Difference between HTTP and WWW
Key Difference: Hypertext Transfer Protocol (HTTP) is an application protocol established to allow communication over the Internet. The World Wide Web (WWW or W3) is a system of linked hypertext documents that can be accessed via the Internet.
If a person looks at the URL of the website that they are currently on, they would see the terms HTTP or WWW. Anyone who ever worked on the Internet knows that websites usually begin with the terms www. HTTP and WWW are both related to the Internet but they differ from each other. While, HTTP refers to a protocol that is used by web browsers when accessing a website, www is a collection of hypertext documents are available for viewing via the Internet. Sir Tim Berners-Lee has been credited for successfully creating the Internet and the WWW.
Hypertext Transfer Protocol (HTTP) is an application protocol established to allow communication over the Internet. It is a set of rules that determine how web servers or other applications will communicate with each other over the Internet. It is said to act as the foundation of the World Wide Web. HTTP defines how the messages will be formatted and transmitted and how the web servers and browsers will respond when given a command. Hypertext is text that is displayed on a computer or any other electronic device and is referenced using hyperlinks, which can be easily and immediately accessed by the reader by clicking on the link. HTTP has become the global language to exchange hypertext information used by web servers and client computers.
HTTP was developed by a collaboration of the Internet Engineering Task Force (IETF) and the World Wide Web Consortium (W3C). The team published a series of Requests for Comments (RFCs) documents, which became the published document that listed all kinds of standards for the Internet. HTTP works as a request-response protocol in the client-server computing model. Let’s use a realistic example to make it simple. A person working on a computer opens a web browser, searches for ‘google.com’ and presses enter. The web browser forwards this request to the server where the page is stored. The server then replies to the request with completion status information as well as the requested content in the message body. The web page is then viewable to the user. HTTP is known as a stateless protocol because each command or request that is sent is executed independently and is not associated with the command that was executed before. In order to reduce the time it takes to fetch the data, web browsers use web caches and cookies to make it easier to find the pages that are visited frequently. Other protocols that are used on the Internet include File Transfer Protocol (FTP) and Network News Transfer Protocol (NNTP).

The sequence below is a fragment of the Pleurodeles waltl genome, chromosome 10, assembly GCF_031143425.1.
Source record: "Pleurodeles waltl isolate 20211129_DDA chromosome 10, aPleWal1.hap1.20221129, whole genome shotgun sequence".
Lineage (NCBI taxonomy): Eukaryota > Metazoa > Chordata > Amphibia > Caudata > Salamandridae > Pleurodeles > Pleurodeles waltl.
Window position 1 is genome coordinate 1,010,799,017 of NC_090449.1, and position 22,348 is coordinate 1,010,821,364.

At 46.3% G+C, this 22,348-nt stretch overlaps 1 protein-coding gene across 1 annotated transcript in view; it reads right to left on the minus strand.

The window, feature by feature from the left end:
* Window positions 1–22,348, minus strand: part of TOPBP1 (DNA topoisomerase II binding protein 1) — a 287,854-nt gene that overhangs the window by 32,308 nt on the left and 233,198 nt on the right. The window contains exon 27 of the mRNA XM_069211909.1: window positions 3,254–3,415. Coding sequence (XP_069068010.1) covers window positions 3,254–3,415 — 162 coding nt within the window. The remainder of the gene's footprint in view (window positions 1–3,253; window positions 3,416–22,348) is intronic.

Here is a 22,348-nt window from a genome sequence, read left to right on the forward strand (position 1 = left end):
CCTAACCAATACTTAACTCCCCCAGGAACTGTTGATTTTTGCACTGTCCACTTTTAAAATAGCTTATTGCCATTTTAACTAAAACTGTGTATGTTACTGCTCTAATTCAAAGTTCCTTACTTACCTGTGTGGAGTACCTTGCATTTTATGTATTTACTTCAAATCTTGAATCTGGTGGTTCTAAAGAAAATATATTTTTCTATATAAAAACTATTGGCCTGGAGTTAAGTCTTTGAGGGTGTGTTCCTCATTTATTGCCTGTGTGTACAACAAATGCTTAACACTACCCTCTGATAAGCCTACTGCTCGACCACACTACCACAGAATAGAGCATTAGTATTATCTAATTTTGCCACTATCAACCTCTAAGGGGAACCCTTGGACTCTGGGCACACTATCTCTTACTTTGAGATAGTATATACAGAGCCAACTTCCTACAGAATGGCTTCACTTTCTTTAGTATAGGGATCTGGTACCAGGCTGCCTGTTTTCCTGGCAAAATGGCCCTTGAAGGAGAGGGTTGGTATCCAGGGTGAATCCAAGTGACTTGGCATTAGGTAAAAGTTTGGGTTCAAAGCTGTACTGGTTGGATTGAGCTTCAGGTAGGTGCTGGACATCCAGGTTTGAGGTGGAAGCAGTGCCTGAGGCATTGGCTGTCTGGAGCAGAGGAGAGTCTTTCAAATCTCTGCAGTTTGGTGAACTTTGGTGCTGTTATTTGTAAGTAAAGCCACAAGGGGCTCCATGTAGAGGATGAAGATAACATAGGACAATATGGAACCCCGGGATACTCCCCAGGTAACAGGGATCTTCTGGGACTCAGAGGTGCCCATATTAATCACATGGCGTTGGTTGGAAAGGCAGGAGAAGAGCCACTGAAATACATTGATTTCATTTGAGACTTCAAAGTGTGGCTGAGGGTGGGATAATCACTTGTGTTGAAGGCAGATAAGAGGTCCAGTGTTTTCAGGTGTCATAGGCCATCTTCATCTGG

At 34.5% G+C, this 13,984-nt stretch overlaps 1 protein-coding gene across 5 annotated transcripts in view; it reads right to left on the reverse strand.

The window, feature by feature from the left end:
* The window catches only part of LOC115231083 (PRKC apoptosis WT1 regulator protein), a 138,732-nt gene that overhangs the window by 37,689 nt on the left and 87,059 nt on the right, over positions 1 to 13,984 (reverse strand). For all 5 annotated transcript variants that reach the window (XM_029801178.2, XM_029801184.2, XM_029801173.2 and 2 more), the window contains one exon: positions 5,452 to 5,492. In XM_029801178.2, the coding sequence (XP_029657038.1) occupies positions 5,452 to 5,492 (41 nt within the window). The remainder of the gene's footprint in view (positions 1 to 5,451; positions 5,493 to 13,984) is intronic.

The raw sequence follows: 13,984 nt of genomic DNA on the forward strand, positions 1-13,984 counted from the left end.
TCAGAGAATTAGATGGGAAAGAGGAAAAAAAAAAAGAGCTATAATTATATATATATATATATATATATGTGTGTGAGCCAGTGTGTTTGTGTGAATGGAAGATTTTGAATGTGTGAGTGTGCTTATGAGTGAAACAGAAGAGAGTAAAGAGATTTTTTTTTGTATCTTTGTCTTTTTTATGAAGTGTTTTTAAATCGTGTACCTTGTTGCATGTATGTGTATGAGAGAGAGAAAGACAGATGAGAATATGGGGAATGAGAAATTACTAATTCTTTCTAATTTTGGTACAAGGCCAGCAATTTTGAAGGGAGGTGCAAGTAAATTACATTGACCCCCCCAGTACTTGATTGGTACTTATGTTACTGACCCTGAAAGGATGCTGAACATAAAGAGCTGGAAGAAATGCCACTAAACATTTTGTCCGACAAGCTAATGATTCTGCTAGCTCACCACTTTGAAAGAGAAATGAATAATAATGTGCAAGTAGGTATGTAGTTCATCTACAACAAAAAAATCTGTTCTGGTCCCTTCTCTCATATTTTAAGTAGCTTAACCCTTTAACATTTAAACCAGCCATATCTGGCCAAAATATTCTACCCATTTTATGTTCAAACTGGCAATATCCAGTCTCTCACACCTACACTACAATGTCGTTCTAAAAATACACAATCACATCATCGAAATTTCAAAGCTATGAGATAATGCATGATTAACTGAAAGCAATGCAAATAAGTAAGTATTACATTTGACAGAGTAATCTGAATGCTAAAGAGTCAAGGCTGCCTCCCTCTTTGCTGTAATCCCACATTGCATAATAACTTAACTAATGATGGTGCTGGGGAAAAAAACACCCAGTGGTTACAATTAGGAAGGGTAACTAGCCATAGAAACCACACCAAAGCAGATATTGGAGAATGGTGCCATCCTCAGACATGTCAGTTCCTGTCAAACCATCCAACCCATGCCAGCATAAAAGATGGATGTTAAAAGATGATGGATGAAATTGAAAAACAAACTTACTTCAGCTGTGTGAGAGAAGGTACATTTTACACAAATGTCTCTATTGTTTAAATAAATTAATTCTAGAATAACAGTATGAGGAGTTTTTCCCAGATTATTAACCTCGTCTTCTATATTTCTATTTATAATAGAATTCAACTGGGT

The World Wide Web (WWW or W3) is a system of linked hypertext documents that can be accessed via the Internet. WWW is also often referred to as the Web and wrongly used as a synonym for the Internet (they are different from each other). The hypertext documents, which in addition to text can also include images, videos, tables and other multimedia files can be viewed using web browsers such as IE, Chrome, Firefox, etc. The hypertext documents are often connected through a series of links, also known as hyperlinks. The pages can be navigated using these links. The documents are formatted in a markup language known as HTML (Hypertext Markup Language) and supports links to other documents.
The World Wide Web was originally a concept created by computer scientist Sir Tim Berners-Lee that allowed easy sharing of documents and other research. He was frustrated with having to access a variety of different serves in order to refer to other research and created the hypertext system known ENQUIRE to help make it easier to find the research he needed. The formal proposal for the World Wide Web was published on 2 November 1990 by Berners-Lee and computer scientist Robert Cailliau. The proposal defined using hypertext "to link and access information of various kinds as a web of nodes in which the user can browse at will.” Though originally, it was launched as a read-only web, it then slowly evolved to the web that allowed users to create and publish their own websites and the one we know now. The WWW uses client server architecture. It allows the client to access any documents that are stored in hypertext format on a server using an application, known as web browser. Though there is no clear distinction whether the www is actually required when trying to access a document, it is related to the internet where it is a norm to begin a website with www.
In simple terms, HTTP is the protocol or set of rules that define how the pages will be formatted and transferred when a request is sent from a client application (web browser) to the server. WWW is a set of consolidated set hypertext documents that are stored on the server which stores the information that users require access to. HTTP defines how the request will be transmitted to the server and how the server will respond, while www only deals with maintaining a linked set of hypertext documents. Both of these concepts together make up Internet and the rules that govern it. All these rules and documents are maintained by the World Wide Web Consortium (W3C).
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